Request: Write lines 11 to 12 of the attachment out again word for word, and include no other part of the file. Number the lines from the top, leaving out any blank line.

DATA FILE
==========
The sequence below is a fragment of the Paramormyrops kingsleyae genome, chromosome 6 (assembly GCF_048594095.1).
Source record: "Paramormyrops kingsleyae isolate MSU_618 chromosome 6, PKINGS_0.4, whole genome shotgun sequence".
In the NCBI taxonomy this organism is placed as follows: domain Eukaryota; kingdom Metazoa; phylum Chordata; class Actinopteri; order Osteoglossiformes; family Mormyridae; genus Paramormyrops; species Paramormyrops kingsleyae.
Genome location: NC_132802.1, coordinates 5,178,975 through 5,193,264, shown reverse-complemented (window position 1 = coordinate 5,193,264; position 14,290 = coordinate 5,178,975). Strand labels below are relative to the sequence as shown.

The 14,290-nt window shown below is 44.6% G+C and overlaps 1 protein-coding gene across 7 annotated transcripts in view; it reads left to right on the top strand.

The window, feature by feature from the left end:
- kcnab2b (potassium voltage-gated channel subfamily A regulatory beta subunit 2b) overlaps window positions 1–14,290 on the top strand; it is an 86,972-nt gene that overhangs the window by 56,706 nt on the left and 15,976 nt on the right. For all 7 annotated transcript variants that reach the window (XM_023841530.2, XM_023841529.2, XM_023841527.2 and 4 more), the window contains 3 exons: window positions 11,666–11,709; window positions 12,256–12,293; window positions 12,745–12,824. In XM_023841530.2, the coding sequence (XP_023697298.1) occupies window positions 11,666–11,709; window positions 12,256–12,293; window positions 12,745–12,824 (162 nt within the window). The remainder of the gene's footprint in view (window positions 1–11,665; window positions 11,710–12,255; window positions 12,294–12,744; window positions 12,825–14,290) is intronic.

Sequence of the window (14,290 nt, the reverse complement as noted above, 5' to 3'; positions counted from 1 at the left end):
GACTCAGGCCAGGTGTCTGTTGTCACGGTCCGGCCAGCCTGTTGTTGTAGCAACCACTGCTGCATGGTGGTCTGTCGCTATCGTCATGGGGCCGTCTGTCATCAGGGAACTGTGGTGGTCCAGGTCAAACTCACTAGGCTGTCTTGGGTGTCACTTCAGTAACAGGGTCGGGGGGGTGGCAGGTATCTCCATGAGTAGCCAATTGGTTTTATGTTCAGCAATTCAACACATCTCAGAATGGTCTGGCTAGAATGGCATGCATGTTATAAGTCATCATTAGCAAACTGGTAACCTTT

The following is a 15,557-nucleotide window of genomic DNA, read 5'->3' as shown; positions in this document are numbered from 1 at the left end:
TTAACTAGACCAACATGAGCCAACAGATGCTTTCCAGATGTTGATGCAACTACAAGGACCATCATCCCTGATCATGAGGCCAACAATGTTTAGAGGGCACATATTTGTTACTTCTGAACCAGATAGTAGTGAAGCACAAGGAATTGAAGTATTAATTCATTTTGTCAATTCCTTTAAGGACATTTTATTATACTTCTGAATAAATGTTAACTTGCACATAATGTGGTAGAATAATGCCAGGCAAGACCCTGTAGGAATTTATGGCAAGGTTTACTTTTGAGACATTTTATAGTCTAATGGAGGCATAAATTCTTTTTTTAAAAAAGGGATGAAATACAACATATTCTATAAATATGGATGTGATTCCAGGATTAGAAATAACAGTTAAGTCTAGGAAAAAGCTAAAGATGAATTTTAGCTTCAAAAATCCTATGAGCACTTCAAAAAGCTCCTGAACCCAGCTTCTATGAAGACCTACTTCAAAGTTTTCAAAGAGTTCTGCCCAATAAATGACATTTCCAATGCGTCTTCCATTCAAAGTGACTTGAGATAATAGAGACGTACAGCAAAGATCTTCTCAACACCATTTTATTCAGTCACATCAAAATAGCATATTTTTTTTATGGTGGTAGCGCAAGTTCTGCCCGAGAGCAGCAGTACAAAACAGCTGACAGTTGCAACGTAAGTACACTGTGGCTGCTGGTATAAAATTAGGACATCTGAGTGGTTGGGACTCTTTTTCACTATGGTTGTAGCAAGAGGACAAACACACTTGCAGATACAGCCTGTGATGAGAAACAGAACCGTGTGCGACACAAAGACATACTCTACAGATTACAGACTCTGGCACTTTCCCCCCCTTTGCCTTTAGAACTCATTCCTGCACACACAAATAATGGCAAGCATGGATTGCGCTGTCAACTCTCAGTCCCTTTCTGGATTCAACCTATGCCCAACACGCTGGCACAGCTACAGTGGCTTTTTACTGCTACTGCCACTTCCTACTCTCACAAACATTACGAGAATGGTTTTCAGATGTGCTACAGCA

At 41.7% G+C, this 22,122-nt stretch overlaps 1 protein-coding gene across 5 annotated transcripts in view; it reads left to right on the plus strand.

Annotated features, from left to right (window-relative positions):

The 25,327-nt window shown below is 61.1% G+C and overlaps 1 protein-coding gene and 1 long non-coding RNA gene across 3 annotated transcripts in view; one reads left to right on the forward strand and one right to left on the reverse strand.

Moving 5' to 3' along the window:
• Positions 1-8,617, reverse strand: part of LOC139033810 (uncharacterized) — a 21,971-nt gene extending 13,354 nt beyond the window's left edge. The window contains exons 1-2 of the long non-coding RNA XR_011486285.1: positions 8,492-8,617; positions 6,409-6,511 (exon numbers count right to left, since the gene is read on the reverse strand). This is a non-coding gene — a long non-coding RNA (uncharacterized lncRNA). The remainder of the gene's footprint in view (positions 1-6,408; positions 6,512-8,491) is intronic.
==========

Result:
TTAACTAGACCAACATGAGCCAACAGATGCTTTCCAGATGTTGATGCAACTACAAGGACCATCATCCCTGATCATGAGGCCAACAATGTTTAGAGGGCACATATTTGTTACTTCTGAACCAGATAGTAGTGAAGCACAAGGAATTGAAGTATTAATTCATTTTGTCAATTCCTTTAAGGACATTTTATTATACTTCTGAATAAATGTTAACTTGCACATAATGTGGTAGAATAATGCCAGGCAAGACCCTGTAGGAATTTATGGCAAGGTTTACTTTTGAGACATTTTATAGTCTAATGGAGGCATAAATTCTTTTTTTAAAAAAGGGATGAAATACAACATATTCTATAAATATGGATGTGATTCCAGGATTAGAAATAACAGTTAAGTCTAGGAAAAAGCTAAAGATGAATTTTAGCTTCAAAAATCCTATGAGCACTTCAAAAAGCTCCTGAACCCAGCTTCTATGAAGACCTACTTCAAAGTTTTCAAAGAGTTCTGCCCAATAAATGACATTTCCAATGCGTCTTCCATTCAAAGTGACTTGAGATAATAGAGACGTACAGCAAAGATCTTCTCAACACCATTTTATTCAGTCACATCAAAATAGCATATTTTTTTTATGGTGGTAGCGCAAGTTCTGCCCGAGAGCAGCAGTACAAAACAGCTGACAGTTGCAACGTAAGTACACTGTGGCTGCTGGTATAAAATTAGGACATCTGAGTGGTTGGGACTCTTTTTCACTATGGTTGTAGCAAGAGGACAAACACACTTGCAGATACAGCCTGTGATGAGAAACAGAACCGTGTGCGACACAAAGACATACTCTACAGATTACAGACTCTGGCACTTTCCCCCCCTTTGCCTTTAGAACTCATTCCTGCACACACAAATAATGGCAAGCATGGATTGCGCTGTCAACTCTCAGTCCCTTTCTGGATTCAACCTATGCCCAACACGCTGGCACAGCTACAGTGGCTTTTTACTGCTACTGCCACTTCCTACTCTCACAAACATTACGAGAATGGTTTTCAGATGTGCTACAGCA

At 41.7% G+C, this 22,122-nt stretch overlaps 1 protein-coding gene across 5 annotated transcripts in view; it reads left to right on the plus strand.